Why I granted stay orders to Pakistanis - Admission of former Judge of Supreme Court

I refuse to be a party to this historical fraud and swindle and I have never recognized, and will never recognize Partition of my country. India and Pakistan ( and Bangladesh ) are one country,...

Justice Markandey Katju

By Justice Markandey Katju, former Judge, Indian Supreme Court

When I was a Judge of Allahabad High Court ( 199b1-2004 ) a large number of writ petitions were filed before me from time to time by old Pakistani citizens who had come to India on a visa of one month or so and did not want to go back.

So deportation orders were issued by the Indian government to deport them to Pakistan, which they challenged before me.

In every such case I would pass a stay order staying their deportation ' till further orders'. Since there are about a million ( ten lac ) cases in the Allahabad High Court, a case which had been heard once would usually be listed again after several years.

So the result of my stay orders was that in effect by a judicial order I converted a one month visa into a 5 year one or so ( because the case would come up again after 5 years or so, and till then the stay order would continue ).

Why did I do this ?

I did it because, as I have said repeatedly ( see my articles ' The Truth about Pakistan', etc online and on my blog justicekatju.blogspot.in ), I do not recognize the Partition of 1947, which was a historical swindle by the British on the basis of the bogus two nation theory, to keep Hindus and Muslims fighting each other, and thereby keep India, of which Pakistan ( and Bangladesh ) is really a part, weak and backward.

I refuse to be a party to this historical fraud and swindle and I have never recognized, and will never recognize Partition of my country. India and Pakistan ( and Bangladesh ) are one country, and are bound to be one day reunited under a strong, secular, modern minded government, which will not tolerate religious bigotry or extremism of any kind, whether Hindu or Muslim, and crush it with an iron hand.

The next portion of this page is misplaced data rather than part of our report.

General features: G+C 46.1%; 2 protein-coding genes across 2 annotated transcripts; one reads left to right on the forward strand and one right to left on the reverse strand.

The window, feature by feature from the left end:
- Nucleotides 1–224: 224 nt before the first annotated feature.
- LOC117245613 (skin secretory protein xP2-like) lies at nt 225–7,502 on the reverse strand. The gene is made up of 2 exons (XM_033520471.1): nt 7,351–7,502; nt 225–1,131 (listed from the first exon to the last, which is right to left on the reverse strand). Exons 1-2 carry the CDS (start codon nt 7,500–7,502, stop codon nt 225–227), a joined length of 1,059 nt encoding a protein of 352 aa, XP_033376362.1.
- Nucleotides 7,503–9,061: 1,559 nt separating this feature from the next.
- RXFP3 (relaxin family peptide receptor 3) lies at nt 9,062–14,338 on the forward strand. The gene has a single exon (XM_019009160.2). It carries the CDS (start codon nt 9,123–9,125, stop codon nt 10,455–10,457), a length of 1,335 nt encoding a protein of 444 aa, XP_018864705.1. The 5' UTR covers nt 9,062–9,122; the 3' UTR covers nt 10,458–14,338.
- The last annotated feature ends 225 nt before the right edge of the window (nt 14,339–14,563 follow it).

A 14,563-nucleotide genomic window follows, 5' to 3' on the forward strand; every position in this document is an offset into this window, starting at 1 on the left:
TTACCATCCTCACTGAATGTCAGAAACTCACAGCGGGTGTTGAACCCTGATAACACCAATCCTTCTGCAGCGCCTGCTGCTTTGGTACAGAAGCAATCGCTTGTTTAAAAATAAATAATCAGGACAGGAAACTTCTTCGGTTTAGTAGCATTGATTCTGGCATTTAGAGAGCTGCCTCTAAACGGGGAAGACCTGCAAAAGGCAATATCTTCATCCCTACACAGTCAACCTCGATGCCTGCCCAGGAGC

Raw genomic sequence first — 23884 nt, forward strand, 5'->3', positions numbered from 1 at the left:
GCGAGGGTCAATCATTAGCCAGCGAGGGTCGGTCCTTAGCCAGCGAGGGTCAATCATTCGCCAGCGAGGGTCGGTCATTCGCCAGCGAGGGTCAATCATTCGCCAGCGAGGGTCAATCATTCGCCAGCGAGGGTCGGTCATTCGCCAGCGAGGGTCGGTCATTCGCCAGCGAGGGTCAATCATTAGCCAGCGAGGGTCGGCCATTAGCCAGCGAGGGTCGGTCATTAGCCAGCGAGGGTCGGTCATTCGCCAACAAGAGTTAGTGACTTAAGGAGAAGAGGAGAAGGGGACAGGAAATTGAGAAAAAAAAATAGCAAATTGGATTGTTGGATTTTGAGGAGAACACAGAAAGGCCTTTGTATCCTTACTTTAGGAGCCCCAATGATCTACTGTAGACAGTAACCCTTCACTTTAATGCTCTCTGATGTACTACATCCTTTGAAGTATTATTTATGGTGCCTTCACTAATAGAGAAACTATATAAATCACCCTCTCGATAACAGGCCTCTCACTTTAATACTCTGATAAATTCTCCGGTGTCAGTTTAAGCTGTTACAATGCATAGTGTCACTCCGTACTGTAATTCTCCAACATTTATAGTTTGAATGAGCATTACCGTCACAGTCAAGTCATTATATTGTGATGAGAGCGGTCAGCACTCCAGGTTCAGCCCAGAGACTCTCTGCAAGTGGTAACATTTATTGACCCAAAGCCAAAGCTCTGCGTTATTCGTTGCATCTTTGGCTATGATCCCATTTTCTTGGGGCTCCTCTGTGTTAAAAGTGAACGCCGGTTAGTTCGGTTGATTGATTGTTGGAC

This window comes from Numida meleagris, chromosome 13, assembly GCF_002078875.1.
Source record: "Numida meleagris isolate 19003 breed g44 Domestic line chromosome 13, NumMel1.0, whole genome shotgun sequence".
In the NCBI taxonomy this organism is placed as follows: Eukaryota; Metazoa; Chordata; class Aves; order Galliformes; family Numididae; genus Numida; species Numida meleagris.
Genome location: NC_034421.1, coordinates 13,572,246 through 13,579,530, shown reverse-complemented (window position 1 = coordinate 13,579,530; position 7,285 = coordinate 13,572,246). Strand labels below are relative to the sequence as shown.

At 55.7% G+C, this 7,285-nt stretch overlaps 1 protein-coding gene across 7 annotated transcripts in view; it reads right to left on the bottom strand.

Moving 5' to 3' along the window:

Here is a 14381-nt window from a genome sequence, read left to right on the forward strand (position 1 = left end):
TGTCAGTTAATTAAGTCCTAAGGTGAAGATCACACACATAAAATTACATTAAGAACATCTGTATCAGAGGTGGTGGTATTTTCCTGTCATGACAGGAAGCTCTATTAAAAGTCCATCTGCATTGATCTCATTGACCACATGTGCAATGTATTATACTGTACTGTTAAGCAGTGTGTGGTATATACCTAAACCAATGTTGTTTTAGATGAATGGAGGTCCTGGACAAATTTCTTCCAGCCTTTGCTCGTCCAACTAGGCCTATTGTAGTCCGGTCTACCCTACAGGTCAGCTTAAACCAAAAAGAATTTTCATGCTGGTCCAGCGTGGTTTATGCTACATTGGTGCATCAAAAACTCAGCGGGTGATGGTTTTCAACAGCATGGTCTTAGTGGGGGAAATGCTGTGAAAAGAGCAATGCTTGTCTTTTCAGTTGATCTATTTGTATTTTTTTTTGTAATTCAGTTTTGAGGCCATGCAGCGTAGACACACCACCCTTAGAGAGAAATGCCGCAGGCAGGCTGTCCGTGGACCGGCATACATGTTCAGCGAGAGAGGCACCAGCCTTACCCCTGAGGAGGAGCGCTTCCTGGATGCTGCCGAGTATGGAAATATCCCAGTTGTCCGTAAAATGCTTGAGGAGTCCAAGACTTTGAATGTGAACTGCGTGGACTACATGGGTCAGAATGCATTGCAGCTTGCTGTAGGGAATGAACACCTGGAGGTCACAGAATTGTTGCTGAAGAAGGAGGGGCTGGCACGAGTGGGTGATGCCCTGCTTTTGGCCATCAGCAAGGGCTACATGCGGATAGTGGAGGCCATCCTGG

So I regarded these petitioners before me as Indians. When they had been young men at the time of Partition they had been carried away by religious passions, incited by our British rulers or their agents, and in that fit of passion they migrated to Pakistan.

But now they had become old people, and were nostalgic and wanted to return to their native homes where they had spent their young days, and where many of their relatives still lived. Unfortunately, on migrating to Pakistan they lost their Indian nationality, and became Pakistanis.

The Indian Government has always been very reluctant to grant visas to Pakistanis, and even where it is granted after great difficulty, it is usually only for a short period of one month or so. Several conditions are also put on it, e.g. that the visa is only granted for living within one city, and there also one has to report to the nearest police station every week or so.

These old men ( and women ) had come on this short visa, and were reunited with their relatives and old friends, and wanted to spend the last days of their lives here. They realized the folly of their youth, but it was too late now, what could they do ?

As I said above, I do not recognize Pakistan. It is part of India, only temporarily separated, and I regard 'Pakistanis' as Indians ( whatever 'Pakistanis' may think of themselves ). So I regarded these petitioners as Indians. And how can an Indian be deported from India ?

I did not say so in my orders, but that was the real reason for passing them.

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